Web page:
What does a Project Manager do?
Before you can decide if you need a project manager, you’ll want to know”what does a project manager do?”. Unfortunately, there’s not a short and fast answer to that question: project managers wear many hats depending on the company they are working with. You may work with project managers who:
- Budget for a project from start to finish and simply keep their finger on the pulse of a given project. -righting it when things go wrong. They are probably managing more than one project at the same time.
- You may find a project manager that does all of the above and also consults on software and strategy as well. Sometimes they are referred to as Management Consultants and is more responsible for setting up systems for the teams they are managing, and consulting on the best ways to implement those systems.
- Some project managers will perform aspects of the projects themselves and be more “hands on” with a project – not delegating all the legwork to the team.
- Lastly, you’ll have a project manager that does all of the above – manges a lean team, a tight budget, limited resources and has to do a lot of legwork themselves. Startups usually use the service of a do-it-all project manager consultant.
In summary, a Project Manager plans and executes a given project – start to finish.
What types of problems do Project Managers resolve?
Several different problems manifest when starting a project. A general rule is, the bigger the project the greater the problems. A manager is responsible for running the day to day operations of a business. The same is true for a business owner. Starting a new project takes away from the primary directive of business manager / owners, and neither the established business nor new project are run efficiently. By hiring a project manager, the issues of budget – most importantly setting a good budget from the start and avoiding overages – is one of the primary concerns of the Project Manager. Overages, that a business can not adsorb, are a primary reason that some projects never come to fruition or are delayed into new quarters when more funds become available for the project.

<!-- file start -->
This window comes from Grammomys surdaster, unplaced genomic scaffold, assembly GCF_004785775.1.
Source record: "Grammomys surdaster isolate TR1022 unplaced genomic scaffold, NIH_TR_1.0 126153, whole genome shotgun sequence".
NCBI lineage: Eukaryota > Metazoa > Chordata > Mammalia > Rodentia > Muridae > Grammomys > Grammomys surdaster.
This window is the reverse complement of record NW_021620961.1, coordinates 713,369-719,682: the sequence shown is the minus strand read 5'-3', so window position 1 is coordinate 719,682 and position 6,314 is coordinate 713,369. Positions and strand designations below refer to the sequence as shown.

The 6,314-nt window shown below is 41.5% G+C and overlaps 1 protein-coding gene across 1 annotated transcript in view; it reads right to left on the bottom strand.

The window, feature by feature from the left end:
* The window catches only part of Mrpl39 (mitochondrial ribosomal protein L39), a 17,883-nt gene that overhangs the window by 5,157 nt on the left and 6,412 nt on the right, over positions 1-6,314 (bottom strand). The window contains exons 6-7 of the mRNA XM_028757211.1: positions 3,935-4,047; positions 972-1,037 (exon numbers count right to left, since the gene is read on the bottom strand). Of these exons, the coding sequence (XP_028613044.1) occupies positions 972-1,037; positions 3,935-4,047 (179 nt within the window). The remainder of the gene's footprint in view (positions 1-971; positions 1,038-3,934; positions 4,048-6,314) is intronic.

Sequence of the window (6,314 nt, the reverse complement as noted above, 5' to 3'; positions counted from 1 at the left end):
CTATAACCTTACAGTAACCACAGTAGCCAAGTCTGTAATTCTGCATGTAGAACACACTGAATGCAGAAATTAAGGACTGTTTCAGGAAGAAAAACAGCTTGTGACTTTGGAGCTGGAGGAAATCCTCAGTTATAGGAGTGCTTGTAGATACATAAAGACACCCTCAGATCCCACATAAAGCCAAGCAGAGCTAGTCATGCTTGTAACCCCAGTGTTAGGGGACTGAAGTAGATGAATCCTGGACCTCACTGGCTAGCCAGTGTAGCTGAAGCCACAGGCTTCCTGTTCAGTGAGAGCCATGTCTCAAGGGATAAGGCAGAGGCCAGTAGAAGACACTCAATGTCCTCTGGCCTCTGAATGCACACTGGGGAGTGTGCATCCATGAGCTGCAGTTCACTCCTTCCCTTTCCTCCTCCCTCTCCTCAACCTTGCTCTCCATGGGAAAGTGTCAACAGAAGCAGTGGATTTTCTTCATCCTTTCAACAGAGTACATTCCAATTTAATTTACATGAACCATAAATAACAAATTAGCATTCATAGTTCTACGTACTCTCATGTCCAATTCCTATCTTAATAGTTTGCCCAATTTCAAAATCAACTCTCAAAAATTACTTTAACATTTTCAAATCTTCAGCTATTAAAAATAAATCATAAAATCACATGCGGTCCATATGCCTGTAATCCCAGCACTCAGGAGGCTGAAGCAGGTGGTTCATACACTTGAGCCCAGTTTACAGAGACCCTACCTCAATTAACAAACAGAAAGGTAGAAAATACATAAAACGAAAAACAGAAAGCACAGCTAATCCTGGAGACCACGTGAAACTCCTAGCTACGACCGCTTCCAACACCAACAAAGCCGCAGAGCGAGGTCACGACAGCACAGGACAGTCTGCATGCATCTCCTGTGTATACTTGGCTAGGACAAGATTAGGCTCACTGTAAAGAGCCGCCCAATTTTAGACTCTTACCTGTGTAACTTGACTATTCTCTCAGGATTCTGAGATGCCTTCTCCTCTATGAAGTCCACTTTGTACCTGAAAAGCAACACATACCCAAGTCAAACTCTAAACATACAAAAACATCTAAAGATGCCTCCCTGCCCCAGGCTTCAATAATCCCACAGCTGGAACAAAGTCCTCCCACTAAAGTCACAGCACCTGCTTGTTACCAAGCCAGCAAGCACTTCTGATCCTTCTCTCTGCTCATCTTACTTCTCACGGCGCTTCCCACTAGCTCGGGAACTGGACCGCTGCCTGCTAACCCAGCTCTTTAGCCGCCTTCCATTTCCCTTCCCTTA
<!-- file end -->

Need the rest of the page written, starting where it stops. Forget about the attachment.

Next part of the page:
A good project manager will be able to break the entire project down into stages and assess the resources needed from the team, any software needed to complete the project, and how to budget expenditures for the given project, delivering the project on time. This is especially important for a smaller business when budgets are very tight and a delayed project can spell financial catastrophe. This stage is called the Planning Stage.
After the project is set-up (planning stage), the project manager will be responsible for the team and keeping hold of budgetary requirements in the Implementation Stage. If a team member is “slacking off” or encountered an issue, the project manager is responsible for heading those issues off at the pass and resolving them. The project manager will, in the course of their work, assess which team member is best suited to a particular aspect of the project to try and avoid roadblocks. For example, you wouldn’t want to task a person with great design skills, and minimal coding experience, to write script for a project. Determining the individual team member’s zone of genius helps the project run smoothly. The project manager will stay in communication with the team to determine that the project is progressing according to schedule and that every team member is in the appropriate role.
BLastly, the project is complete and the Project manager ensures delivery of the final project to the customer or stakeholder. This is a time when the project manager will look over the entirety of the project and assess what worked well and did not work well. This summarization helps the Project Manager avoid these issues in the future and can identify which members of the team were underperforming or weren’t tasked with the appropriate aspect of the project. While the Completion stage is the smallest stage in the project management landscape, it helps ensure that future projects run more smoothly than previous ones.